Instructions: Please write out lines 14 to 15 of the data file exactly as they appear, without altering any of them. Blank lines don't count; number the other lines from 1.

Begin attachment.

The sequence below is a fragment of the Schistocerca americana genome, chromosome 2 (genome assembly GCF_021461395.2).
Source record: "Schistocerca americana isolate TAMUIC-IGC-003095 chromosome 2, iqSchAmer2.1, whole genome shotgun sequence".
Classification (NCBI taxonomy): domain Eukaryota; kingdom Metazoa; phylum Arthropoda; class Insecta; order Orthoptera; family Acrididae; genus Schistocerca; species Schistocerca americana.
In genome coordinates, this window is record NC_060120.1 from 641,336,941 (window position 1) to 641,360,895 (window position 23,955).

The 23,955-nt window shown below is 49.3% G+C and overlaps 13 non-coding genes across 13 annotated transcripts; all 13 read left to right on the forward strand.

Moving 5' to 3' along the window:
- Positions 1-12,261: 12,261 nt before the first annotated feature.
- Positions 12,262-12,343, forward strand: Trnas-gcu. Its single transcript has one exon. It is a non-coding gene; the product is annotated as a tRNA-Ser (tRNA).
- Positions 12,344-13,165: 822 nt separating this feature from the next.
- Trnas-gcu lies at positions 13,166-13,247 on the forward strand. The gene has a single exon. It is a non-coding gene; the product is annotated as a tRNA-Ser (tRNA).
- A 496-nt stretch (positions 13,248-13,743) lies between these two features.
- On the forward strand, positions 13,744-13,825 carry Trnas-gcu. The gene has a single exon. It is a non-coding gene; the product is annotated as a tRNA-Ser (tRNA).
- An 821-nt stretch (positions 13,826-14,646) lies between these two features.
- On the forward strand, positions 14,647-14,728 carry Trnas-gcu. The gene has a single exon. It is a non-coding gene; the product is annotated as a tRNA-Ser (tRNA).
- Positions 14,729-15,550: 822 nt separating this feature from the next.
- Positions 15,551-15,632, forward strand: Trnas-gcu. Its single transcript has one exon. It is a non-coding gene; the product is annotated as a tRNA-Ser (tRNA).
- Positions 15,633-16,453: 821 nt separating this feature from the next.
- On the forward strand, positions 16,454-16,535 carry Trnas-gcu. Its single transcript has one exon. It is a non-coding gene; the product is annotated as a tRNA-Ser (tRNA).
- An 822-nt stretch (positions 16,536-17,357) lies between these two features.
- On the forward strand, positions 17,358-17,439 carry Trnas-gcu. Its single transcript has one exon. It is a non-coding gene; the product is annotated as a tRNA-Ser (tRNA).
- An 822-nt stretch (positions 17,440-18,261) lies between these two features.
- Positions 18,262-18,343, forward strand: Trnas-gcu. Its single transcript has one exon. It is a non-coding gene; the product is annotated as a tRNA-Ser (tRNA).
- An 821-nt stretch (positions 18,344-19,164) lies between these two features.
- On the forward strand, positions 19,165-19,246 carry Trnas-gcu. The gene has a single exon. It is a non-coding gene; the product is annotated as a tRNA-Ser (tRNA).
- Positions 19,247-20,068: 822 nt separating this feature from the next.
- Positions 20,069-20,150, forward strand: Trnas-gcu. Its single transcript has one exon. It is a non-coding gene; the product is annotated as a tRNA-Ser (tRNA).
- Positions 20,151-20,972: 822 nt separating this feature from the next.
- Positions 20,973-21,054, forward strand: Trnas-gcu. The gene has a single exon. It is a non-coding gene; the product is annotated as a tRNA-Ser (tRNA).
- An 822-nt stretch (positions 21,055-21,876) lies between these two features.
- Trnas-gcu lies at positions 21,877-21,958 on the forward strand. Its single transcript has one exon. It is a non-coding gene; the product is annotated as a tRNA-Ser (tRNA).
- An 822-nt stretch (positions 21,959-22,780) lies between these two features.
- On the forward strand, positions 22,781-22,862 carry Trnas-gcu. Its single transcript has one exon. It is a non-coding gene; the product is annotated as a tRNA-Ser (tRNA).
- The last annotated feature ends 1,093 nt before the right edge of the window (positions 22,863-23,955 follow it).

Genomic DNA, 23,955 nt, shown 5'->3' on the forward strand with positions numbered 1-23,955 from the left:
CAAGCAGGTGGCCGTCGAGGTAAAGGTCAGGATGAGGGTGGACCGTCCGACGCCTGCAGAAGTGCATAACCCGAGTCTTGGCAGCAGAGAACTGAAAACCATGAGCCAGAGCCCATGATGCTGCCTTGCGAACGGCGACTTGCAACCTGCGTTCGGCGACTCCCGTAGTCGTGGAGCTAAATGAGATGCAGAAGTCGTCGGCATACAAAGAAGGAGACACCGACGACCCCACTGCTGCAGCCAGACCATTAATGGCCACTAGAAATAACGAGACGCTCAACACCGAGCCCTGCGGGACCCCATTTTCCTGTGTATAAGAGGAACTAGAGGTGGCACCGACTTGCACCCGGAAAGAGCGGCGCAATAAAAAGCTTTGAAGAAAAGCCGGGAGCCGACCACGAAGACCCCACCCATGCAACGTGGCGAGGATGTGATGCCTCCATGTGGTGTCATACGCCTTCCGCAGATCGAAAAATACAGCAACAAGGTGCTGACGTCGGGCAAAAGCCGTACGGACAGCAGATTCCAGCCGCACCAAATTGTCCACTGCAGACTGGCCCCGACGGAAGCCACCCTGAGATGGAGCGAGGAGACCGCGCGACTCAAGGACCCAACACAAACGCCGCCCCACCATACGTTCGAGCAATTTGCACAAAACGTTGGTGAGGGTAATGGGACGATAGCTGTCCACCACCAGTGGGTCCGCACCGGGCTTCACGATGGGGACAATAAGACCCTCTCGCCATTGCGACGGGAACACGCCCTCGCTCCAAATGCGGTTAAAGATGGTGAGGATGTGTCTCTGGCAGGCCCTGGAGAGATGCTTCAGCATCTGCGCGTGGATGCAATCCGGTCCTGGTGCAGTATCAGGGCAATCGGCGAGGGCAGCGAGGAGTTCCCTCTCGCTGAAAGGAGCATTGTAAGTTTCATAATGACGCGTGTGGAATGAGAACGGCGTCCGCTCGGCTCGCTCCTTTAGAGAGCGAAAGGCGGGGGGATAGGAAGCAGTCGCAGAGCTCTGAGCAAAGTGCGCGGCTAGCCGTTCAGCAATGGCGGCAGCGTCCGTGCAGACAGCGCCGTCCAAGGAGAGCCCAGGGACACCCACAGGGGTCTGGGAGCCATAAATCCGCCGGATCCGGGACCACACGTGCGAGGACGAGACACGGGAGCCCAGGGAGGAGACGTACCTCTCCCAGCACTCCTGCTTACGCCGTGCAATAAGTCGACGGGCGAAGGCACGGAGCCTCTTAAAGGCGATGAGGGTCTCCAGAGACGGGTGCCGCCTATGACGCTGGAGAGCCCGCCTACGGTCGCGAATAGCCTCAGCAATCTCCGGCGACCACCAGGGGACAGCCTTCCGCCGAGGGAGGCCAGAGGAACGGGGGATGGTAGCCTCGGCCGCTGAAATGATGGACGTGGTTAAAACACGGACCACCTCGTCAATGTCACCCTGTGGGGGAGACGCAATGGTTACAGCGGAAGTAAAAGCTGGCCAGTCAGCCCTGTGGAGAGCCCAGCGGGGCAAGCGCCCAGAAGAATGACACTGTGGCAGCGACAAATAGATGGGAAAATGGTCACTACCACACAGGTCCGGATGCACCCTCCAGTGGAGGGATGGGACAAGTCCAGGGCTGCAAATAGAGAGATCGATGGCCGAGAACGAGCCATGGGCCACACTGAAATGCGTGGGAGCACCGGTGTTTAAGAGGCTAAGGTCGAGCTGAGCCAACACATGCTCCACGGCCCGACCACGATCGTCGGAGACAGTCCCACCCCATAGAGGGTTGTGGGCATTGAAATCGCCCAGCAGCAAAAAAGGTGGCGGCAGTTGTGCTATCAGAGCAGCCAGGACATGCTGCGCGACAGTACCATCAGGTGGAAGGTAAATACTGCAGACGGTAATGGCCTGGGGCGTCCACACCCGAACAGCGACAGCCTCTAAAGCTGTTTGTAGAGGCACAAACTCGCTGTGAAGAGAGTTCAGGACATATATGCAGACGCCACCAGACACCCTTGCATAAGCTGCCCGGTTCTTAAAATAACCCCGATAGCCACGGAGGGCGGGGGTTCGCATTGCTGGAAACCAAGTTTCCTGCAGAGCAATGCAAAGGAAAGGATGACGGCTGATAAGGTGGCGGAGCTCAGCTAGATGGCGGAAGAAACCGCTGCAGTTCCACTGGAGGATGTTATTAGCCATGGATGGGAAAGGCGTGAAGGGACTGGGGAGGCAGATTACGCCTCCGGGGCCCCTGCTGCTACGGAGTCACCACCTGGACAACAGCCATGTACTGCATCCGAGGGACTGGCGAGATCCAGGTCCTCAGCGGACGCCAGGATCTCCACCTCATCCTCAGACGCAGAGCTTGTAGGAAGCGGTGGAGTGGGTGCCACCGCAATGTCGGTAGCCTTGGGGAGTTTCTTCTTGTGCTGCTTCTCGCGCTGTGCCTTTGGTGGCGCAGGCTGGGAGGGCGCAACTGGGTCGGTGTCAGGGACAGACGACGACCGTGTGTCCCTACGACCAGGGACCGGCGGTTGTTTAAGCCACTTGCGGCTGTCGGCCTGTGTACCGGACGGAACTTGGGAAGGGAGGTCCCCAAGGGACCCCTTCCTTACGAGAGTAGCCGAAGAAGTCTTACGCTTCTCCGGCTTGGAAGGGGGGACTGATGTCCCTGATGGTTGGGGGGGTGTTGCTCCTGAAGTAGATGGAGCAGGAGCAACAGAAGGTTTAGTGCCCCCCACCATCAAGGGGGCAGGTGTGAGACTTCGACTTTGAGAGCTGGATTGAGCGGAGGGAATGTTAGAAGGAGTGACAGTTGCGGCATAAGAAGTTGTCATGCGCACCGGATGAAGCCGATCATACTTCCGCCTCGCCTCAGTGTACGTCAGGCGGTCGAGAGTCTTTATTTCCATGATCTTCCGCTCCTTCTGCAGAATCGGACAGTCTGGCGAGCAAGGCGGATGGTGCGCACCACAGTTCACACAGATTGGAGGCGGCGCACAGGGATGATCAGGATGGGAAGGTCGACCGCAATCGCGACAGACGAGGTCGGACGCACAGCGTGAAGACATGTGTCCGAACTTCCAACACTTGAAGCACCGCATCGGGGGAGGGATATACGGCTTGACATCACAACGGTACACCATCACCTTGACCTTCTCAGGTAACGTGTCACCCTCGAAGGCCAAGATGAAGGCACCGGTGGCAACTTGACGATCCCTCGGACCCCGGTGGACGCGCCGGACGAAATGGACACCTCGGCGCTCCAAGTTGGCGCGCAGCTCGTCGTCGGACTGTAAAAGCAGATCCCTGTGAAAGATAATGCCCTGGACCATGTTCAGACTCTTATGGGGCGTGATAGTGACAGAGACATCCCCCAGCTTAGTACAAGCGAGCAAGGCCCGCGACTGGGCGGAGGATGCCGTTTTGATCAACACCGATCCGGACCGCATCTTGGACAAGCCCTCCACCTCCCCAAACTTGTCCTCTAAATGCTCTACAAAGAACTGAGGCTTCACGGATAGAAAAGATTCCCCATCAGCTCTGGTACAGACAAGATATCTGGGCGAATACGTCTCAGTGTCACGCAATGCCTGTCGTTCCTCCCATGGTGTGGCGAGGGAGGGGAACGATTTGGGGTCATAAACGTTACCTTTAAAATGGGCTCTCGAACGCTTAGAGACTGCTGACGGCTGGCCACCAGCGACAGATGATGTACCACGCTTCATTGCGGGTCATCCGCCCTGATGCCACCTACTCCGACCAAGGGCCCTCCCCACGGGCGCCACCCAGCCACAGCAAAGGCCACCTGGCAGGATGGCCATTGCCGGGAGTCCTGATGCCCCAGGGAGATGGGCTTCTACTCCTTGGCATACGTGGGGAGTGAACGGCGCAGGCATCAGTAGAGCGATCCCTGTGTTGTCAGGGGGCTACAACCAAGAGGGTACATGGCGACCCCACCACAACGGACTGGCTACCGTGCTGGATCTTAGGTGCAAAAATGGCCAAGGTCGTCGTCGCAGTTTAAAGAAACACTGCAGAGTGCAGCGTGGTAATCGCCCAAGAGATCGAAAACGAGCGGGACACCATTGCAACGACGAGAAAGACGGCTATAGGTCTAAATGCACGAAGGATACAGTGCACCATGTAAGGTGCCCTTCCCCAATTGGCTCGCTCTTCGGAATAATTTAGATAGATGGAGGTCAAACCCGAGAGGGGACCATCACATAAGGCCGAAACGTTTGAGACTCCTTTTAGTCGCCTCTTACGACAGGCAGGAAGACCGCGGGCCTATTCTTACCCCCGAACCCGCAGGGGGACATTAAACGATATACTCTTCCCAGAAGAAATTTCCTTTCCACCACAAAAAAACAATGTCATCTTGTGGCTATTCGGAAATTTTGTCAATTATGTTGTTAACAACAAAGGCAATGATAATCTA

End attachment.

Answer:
- On the forward strand, positions 14,647-14,728 carry Trnas-gcu. The gene has a single exon. It is a non-coding gene; the product is annotated as a tRNA-Ser (tRNA).
- Positions 14,729-15,550: 822 nt separating this feature from the next.